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Propaganda’s Claudia Brucken ::

Reported by Trackitdown TID on January 19, 2005

“When Dr Mabuse was in the German charts in the early 80s, I was still finishing school, then as soon as I finished, Propaganda started a world tour and we had this enormous immediate success. But our record contract was really awful, we had bad management, telling me ‘get rid of them’ and them to ‘get rid of her’. And in a way, before too long, everything fell apart.”

Like their 80s peers Frankie Goes To Hollywood, German electronic quartet Propaganda produced some of the best electronic pop of the era, though unlike Frankie, they ended the decade largely, though not entirely forgotten. 20 years on, however, as the 80s inspires so much of today’s interesting new music, Propaganda tracks including Dr Mabuse, Duel and Machine are rightly recognised as classics of the era, electronic pop standards on a par with the best of Human League, Depeche Mode or indeed Frankie at their best.

Sitting in a Finchley Road café on a dark winter’s day, the band’s best-known singer Claudia Brucken looks nothing like her post-punk past, and instead blends in seamlessly with the plush North London surroundings she now calls home. She’s chatting to Skrufff today about Propaganda’s role in a recent concert and album celebrating British uber-producer Trevor Horn’s work, as well as her acoustic album Another Language, and ongoing electronic project One Two, which she runs with one time OMD producer Paul Humphreys. She’s also currently recording with Andy Bell, she reveals, after the Erasure star tracked her down recently via her website.

“Andy, Phillip Larson and Chris Smith were working on Andy’s solo album and they approached me via the internet, they emailed me saying ‘we’d really, really love to work with you, can we come and meet you’ so we met up and connected,” says Claudia.

“I think Andy is a total darling, I really think he’s lovely and so are Philip and Chris; it’s such a joy to work with people who don’t have any chips on their shoulder.”

Skrufff (Jonty Skrufff): An article on your website talks about you being ‘horribly exploited” by your label ZTT back in the 80s, during the Propaganda days, how did you feel about contributing a track to the Trevor Horn album?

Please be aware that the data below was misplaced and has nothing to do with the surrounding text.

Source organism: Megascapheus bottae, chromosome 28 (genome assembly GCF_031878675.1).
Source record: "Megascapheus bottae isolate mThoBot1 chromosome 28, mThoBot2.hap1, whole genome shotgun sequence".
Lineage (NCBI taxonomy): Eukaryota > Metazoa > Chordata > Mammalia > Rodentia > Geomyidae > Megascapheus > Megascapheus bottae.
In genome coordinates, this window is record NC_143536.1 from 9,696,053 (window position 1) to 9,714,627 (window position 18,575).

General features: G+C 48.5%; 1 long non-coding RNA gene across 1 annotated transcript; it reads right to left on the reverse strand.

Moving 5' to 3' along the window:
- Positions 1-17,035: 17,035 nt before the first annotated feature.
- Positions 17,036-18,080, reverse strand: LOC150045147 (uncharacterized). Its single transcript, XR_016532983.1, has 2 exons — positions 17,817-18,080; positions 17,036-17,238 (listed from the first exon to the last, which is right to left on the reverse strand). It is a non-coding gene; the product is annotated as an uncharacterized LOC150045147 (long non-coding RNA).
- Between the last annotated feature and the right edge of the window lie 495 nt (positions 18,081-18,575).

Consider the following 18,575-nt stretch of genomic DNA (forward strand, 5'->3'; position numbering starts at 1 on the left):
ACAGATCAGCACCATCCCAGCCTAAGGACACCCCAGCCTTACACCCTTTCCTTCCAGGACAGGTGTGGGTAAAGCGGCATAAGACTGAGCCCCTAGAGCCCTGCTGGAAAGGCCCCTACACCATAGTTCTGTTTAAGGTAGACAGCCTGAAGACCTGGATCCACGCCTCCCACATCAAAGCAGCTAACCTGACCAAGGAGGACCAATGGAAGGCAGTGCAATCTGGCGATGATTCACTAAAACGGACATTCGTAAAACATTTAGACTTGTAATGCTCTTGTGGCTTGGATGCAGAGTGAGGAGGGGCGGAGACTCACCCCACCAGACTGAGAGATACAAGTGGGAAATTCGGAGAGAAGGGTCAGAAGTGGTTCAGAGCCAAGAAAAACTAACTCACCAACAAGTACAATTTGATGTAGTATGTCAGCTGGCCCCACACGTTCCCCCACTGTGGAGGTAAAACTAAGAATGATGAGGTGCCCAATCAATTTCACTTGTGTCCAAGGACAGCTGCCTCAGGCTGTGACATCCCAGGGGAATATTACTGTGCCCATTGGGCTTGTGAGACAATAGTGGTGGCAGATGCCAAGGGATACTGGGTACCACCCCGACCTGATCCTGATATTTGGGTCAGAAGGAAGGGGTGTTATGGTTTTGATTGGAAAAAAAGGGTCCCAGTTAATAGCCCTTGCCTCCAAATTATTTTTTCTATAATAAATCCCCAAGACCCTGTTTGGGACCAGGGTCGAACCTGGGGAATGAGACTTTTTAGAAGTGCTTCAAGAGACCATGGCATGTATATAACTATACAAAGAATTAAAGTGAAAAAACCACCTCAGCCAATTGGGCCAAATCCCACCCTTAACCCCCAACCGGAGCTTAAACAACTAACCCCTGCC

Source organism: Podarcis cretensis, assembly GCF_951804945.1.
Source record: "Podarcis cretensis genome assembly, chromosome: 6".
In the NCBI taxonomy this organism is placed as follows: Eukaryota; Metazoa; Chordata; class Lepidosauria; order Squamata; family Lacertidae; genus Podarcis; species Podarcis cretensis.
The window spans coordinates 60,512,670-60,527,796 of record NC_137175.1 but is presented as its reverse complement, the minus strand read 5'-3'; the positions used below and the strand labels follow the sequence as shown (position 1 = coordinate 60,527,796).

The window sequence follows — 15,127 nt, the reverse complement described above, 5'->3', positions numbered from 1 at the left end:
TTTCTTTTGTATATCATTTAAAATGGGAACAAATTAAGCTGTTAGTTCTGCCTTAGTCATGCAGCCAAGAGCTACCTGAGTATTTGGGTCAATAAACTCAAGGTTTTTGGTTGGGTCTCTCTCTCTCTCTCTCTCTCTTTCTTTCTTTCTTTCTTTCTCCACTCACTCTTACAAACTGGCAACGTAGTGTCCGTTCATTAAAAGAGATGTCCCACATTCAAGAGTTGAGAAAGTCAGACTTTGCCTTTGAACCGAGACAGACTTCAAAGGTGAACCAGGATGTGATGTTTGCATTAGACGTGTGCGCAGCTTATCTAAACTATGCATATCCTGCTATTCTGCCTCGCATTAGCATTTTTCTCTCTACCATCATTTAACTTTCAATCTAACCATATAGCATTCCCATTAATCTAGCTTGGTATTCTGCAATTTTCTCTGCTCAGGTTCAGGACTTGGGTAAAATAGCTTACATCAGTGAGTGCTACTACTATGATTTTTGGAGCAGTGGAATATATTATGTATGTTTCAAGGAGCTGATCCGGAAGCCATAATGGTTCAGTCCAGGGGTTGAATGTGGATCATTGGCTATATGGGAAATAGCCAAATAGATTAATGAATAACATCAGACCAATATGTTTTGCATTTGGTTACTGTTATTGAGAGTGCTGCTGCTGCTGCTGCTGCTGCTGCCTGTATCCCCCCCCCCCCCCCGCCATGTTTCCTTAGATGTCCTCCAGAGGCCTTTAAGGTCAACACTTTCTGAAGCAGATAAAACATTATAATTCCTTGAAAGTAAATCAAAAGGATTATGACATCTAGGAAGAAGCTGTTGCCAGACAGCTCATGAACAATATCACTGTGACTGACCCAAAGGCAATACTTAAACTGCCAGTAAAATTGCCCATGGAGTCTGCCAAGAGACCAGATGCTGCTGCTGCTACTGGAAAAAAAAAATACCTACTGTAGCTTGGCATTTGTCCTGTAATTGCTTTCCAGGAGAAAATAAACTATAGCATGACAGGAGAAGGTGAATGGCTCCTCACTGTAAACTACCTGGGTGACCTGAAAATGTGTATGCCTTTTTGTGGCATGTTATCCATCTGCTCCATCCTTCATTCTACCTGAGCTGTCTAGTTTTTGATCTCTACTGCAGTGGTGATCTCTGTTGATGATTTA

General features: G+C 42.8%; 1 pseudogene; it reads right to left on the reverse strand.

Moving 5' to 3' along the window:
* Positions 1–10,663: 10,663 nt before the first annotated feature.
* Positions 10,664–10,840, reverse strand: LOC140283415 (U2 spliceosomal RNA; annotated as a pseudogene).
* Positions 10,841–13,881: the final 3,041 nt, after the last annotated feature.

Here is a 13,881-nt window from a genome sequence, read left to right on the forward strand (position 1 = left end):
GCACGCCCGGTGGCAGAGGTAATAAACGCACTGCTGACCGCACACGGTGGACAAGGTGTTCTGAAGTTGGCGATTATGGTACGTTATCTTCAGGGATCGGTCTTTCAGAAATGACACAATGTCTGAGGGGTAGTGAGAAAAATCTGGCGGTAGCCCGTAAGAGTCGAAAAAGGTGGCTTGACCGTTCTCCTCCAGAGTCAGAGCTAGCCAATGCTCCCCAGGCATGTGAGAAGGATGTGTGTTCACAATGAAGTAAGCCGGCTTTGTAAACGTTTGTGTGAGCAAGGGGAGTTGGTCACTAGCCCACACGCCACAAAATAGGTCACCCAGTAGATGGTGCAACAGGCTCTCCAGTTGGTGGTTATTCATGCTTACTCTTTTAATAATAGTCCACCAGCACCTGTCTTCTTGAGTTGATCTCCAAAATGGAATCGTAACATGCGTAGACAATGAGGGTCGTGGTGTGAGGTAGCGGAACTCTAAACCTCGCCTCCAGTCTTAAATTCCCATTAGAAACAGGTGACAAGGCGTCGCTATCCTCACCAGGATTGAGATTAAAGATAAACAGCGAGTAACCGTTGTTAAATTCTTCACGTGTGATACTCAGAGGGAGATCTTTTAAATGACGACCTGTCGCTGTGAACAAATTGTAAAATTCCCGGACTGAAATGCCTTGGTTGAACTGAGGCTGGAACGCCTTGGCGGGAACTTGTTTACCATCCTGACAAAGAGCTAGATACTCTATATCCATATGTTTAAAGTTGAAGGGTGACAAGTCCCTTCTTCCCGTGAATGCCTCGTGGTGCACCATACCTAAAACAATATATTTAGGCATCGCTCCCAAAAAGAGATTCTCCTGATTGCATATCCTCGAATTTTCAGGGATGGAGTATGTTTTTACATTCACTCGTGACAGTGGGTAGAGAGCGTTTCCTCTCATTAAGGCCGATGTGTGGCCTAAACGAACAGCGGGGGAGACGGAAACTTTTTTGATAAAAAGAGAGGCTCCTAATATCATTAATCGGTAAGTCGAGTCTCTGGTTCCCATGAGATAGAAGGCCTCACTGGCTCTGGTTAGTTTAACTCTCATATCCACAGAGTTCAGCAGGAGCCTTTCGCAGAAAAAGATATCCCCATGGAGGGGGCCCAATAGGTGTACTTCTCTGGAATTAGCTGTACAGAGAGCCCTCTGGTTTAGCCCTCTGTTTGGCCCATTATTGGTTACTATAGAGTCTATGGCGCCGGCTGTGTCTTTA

Claudia Brucken: “It’s great in a way to be a part of it and for us it was an opportunity to participate in the live show produced by Trevor. It was great to work with fantastic musicians and a fantastic sound system for the first time. As a singer I couldn’t have wished for anything better, particularly because Propaganda hadn’t been on stage together since 1986. For us it was a brilliant moment after all these years. It was also a pleasure to meet Prince Charles and Camilla, the entire evening was a theatre of the absurd. This ZTT album is a by-product of that event.”

Skrufff: Does Propaganda exist as a band now?

Claudia Brucken: “It always changes, the face of Propaganda constantly changes, I now believe it’s Suzanne and Michael again, who recently released something but it can always change. If the right song came along I think all four of us would still love to do something but it has to be the right song.”

Skrufff: Dr Mabuse’s the track that’s been included on the album, how do you view the songs 20 years on?

Claudia Brucken: “They’re a part of me, Dr Mabuse in particular, because it has so much to do German history, Dr Faust. I think Trevor really captured that essence, the Fritz Lang film, Mephisto and Dr Faust. That’s a really important part of my German-ness, I’m really fond of that track and I really like the theatricality of it. For Trevor it was a very dark moment in his production career, we suited each other perfectly for this particular song.”

Skrufff: With Propaganda at one point you were being hailed as the next Frankie Goes to Hollywood then with all the legal problems you seemed to disappear, how easy was it to cope with that change?